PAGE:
I love the World Cup and have no problems with it being hosted in the Middle East in November, but dang. We dont want this to stop, do we?

  9. Wow, I am buzzing! That was one of the best 1-0 wins I’ve ever seen. Chelsea have their issues but they are still formidable at home and have lots of top players, many of whom have given us fits down the years and/or are used to dominating us. Not today. Joe Cole apparently said before the game that Chelsea are on a different level to Arsenal. Arsenal proved him right. As Robbie Earle said, that was a 1-0 hammering.

    The other Robbie said that this is not just some run and that this version of Arsenal is here to stay. I think he must be right. We are not dependent on 1-2 top individuals who will get poached by City or Barcelona or United. We are not getting lucky goals against the run of play or riding an unsustainable streak of opponents missing big chances against us. If anything, our dominance has not been rewarded enough, particularly with respect to the number of goals scored, as supported by Tim’s excellent discussion of big chances above.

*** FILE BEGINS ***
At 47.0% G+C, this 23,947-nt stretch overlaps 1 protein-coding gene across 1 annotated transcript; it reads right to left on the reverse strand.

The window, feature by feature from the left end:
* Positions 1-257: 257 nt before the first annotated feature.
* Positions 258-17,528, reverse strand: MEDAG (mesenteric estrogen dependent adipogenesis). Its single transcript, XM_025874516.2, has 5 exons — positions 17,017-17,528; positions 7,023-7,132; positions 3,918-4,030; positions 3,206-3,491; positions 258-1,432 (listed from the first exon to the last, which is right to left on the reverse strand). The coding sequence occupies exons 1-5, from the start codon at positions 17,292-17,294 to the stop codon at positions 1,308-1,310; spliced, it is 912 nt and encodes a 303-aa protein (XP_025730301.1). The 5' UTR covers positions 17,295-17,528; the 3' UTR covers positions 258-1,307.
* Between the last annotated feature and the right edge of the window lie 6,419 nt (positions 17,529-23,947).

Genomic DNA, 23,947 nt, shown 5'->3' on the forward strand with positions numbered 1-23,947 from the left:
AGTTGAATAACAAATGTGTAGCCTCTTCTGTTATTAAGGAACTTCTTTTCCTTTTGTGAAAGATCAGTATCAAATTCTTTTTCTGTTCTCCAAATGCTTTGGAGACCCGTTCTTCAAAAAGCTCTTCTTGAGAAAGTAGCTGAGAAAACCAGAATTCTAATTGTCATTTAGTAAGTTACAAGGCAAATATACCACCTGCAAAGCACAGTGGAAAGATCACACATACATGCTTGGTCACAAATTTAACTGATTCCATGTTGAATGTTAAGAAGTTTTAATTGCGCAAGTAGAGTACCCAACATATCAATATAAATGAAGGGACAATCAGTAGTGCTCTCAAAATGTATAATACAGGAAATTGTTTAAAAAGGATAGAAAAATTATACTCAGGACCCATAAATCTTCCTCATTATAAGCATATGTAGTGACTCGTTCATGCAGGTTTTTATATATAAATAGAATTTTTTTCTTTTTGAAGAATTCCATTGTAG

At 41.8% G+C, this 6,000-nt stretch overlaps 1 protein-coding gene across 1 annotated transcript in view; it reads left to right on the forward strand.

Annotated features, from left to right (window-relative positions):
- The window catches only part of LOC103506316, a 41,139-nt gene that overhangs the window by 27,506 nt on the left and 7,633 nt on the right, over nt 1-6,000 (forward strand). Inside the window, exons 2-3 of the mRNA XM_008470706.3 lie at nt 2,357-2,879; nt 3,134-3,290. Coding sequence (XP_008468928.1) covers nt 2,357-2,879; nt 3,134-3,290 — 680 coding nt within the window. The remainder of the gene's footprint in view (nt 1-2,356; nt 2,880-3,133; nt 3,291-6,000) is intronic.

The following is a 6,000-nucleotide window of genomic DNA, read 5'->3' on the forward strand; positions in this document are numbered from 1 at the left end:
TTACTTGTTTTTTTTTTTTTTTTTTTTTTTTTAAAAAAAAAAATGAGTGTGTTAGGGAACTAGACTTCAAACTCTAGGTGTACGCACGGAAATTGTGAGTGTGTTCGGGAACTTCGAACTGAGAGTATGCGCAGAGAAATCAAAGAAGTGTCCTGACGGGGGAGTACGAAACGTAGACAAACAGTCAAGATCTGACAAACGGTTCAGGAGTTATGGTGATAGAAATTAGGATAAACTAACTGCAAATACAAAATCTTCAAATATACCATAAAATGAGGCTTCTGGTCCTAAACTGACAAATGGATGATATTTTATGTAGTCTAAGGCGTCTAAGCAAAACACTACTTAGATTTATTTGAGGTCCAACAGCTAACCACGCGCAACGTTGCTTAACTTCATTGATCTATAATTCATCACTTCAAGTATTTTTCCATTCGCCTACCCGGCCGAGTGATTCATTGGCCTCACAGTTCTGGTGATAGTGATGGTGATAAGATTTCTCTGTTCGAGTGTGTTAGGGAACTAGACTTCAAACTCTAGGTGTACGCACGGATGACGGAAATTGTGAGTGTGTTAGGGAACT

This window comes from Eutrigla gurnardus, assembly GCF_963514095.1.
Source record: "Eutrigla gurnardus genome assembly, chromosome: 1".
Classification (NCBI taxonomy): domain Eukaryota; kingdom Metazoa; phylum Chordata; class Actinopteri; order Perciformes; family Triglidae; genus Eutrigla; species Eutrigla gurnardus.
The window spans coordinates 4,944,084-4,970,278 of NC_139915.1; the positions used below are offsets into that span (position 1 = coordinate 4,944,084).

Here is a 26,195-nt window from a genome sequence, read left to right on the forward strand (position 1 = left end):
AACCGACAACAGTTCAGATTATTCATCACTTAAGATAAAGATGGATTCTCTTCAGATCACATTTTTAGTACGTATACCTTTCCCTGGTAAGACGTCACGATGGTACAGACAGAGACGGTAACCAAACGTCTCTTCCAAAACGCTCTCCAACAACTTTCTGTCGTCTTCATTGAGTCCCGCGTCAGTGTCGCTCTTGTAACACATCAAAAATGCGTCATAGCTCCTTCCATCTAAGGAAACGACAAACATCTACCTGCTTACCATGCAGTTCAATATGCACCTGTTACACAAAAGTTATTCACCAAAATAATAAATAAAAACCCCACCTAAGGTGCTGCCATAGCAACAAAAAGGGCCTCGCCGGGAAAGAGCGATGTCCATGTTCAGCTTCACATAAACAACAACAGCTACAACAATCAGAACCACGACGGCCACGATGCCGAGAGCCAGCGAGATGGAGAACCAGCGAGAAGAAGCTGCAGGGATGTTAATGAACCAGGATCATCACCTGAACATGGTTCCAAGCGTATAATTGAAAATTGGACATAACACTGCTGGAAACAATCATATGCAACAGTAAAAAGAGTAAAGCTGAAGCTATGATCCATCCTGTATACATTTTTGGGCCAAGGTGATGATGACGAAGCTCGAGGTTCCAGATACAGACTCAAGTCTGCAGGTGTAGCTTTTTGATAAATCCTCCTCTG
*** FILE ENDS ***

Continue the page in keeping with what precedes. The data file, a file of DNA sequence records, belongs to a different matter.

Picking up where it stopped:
The team’s depth has been criticized in recent games, but with the returns of El-Neny and Zinchenko, that department suddenly looks much more rosy too. Watching Zinny in the 1st half reminded me of how much we missed him. He’s this team’s control rod, the tempo setter, the orchestrator and deep midfield playmaker, not to mention ridiculous press resistant close control skills. That’s an ingredient we have been missing, as pointed out by Devlin on the last thread. His presence just ticks our dominance on the ball up one more notch.

  10. I wonder how Jesus recovers with the ridiculous amount of damage that he takes from the entire opposition team. He must be God’s favourite Brazilian son to appear on the pitch so often that he does. Thankfully, while our Jesus keeps his powder dry for yet another week, our monster of a defender Gabriel arrived to mop up the Monday Blues. Never in my twenty over years of following Arsenal, at least in the past decade where we have utterly dominated and pinned the ex oil rollers back. Was a bloody good match and boy were the one touch passing on point and with such poise – wet pitch against such difficult opponents no less. Amazing. We are on something special. #COYG